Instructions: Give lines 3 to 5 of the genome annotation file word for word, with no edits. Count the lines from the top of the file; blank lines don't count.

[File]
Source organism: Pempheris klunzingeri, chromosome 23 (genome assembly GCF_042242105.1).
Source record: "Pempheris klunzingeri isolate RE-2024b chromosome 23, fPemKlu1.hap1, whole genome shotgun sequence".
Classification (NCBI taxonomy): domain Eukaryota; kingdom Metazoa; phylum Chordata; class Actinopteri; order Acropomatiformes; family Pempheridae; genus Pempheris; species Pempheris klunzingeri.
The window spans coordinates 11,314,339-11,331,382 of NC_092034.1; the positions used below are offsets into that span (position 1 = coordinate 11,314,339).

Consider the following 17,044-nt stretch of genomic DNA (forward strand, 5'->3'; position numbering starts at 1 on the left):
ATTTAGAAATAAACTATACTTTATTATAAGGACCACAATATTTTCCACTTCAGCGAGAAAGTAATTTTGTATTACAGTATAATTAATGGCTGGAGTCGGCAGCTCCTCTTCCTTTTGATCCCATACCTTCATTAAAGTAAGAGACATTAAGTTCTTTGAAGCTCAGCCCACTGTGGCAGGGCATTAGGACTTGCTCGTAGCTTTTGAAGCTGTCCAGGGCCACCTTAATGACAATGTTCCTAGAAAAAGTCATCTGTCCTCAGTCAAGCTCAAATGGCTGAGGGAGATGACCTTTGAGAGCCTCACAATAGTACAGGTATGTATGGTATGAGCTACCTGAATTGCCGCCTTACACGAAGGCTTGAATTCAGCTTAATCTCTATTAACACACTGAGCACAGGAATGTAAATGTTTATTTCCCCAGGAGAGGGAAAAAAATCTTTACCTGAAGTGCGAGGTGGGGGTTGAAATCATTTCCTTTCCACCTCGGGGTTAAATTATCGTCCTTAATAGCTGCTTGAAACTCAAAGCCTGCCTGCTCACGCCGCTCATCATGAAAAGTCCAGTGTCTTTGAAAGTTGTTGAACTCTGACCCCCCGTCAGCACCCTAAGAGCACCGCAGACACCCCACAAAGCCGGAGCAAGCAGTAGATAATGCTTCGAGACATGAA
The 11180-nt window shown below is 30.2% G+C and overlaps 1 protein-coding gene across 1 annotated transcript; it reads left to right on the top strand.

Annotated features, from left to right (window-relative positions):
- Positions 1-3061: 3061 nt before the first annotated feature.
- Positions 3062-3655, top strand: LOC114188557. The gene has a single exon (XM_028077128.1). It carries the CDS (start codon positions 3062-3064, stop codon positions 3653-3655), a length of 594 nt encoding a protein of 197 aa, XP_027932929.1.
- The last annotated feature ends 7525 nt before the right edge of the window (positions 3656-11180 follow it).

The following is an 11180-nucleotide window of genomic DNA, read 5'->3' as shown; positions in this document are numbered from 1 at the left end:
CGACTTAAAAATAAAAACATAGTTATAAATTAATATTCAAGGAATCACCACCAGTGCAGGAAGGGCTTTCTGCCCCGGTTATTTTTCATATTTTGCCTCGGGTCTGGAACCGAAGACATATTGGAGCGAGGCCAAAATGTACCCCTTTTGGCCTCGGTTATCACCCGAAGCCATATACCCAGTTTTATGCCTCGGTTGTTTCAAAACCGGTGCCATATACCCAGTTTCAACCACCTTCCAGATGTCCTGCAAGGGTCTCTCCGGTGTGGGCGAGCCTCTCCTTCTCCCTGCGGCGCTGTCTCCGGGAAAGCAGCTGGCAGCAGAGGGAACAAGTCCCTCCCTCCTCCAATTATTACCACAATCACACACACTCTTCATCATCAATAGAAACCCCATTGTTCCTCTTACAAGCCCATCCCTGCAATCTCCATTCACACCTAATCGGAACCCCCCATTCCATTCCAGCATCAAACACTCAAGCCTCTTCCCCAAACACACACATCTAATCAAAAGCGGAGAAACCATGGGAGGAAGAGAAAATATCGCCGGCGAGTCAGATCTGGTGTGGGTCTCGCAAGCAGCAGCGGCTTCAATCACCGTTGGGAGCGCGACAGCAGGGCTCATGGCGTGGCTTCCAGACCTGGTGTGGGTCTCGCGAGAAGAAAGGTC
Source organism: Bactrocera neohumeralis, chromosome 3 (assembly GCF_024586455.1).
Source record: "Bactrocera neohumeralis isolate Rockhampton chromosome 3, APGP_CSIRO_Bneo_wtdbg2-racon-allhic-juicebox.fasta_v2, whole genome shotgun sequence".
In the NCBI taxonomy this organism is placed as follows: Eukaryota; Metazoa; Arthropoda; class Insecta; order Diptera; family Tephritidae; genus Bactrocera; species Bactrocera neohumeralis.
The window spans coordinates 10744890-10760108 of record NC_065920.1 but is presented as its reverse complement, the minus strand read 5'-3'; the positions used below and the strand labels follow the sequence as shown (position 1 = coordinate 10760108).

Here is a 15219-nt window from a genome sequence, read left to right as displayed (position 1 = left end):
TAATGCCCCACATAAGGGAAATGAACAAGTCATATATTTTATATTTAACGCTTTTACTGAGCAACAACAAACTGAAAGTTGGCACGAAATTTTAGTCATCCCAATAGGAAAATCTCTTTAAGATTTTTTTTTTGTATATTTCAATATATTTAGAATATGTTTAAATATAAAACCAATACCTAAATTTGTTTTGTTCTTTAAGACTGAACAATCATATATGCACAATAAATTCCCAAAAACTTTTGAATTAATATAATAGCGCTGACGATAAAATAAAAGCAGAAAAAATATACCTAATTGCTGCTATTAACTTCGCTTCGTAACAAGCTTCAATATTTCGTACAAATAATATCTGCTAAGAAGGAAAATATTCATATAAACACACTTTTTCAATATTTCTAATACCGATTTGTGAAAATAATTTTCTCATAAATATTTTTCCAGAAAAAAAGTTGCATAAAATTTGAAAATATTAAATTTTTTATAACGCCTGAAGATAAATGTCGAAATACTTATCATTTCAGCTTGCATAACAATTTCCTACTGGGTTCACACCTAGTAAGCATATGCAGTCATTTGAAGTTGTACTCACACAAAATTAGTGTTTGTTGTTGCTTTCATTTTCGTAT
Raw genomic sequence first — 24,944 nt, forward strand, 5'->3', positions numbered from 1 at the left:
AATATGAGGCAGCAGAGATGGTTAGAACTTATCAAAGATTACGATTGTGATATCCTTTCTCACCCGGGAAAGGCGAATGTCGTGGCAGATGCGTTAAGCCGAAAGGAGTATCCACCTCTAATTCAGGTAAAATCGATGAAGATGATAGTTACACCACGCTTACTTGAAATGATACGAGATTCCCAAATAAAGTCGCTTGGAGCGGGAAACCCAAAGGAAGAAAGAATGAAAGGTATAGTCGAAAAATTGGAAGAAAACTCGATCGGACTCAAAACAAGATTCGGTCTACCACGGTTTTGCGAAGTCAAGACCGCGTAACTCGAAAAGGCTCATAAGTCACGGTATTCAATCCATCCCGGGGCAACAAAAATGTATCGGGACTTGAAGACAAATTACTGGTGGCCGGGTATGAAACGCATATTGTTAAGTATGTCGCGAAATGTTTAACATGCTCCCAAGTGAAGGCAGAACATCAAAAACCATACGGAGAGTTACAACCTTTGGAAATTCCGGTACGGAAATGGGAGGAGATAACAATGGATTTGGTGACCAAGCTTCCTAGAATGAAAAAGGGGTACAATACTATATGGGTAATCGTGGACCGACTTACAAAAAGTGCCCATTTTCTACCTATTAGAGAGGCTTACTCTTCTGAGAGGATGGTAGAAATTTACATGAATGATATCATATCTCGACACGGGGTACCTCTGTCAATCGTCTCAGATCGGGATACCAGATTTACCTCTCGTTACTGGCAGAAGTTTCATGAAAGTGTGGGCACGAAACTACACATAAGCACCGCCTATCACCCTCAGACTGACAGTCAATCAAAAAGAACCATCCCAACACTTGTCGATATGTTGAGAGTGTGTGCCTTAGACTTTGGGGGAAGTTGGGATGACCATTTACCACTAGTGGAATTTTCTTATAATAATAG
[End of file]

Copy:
Classification (NCBI taxonomy): domain Eukaryota; kingdom Metazoa; phylum Chordata; class Actinopteri; order Acropomatiformes; family Pempheridae; genus Pempheris; species Pempheris klunzingeri.
The window spans coordinates 11,314,339-11,331,382 of NC_092034.1; the positions used below are offsets into that span (position 1 = coordinate 11,314,339).

Consider the following 17,044-nt stretch of genomic DNA (forward strand, 5'->3'; position numbering starts at 1 on the left):